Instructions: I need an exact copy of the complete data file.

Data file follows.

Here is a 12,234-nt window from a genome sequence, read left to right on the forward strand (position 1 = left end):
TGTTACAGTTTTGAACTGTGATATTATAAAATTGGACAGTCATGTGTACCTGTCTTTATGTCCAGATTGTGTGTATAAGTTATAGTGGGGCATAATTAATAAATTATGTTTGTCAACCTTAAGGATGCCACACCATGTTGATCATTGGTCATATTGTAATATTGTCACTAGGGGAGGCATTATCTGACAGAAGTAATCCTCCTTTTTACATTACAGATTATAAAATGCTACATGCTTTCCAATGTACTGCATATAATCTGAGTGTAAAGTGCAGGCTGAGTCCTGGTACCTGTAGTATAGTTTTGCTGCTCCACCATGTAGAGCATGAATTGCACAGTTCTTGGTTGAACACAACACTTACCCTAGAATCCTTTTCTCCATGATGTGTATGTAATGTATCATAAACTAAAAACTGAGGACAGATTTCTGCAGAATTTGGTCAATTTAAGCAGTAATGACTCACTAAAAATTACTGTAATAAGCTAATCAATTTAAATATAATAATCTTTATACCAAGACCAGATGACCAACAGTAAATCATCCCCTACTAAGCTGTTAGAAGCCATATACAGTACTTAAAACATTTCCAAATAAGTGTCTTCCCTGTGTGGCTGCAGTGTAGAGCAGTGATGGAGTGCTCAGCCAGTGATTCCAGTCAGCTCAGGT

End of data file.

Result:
Here is a 12,234-nt window from a genome sequence, read left to right on the forward strand (position 1 = left end):
TGTTACAGTTTTGAACTGTGATATTATAAAATTGGACAGTCATGTGTACCTGTCTTTATGTCCAGATTGTGTGTATAAGTTATAGTGGGGCATAATTAATAAATTATGTTTGTCAACCTTAAGGATGCCACACCATGTTGATCATTGGTCATATTGTAATATTGTCACTAGGGGAGGCATTATCTGACAGAAGTAATCCTCCTTTTTACATTACAGATTATAAAATGCTACATGCTTTCCAATGTACTGCATATAATCTGAGTGTAAAGTGCAGGCTGAGTCCTGGTACCTGTAGTATAGTTTTGCTGCTCCACCATGTAGAGCATGAATTGCACAGTTCTTGGTTGAACACAACACTTACCCTAGAATCCTTTTCTCCATGATGTGTATGTAATGTATCATAAACTAAAAACTGAGGACAGATTTCTGCAGAATTTGGTCAATTTAAGCAGTAATGACTCACTAAAAATTACTGTAATAAGCTAATCAATTTAAATATAATAATCTTTATACCAAGACCAGATGACCAACAGTAAATCATCCCCTACTAAGCTGTTAGAAGCCATATACAGTACTTAAAACATTTCCAAATAAGTGTCTTCCCTGTGTGGCTGCAGTGTAGAGCAGTGATGGAGTGCTCAGCCAGTGATTCCAGTCAGCTCAGGT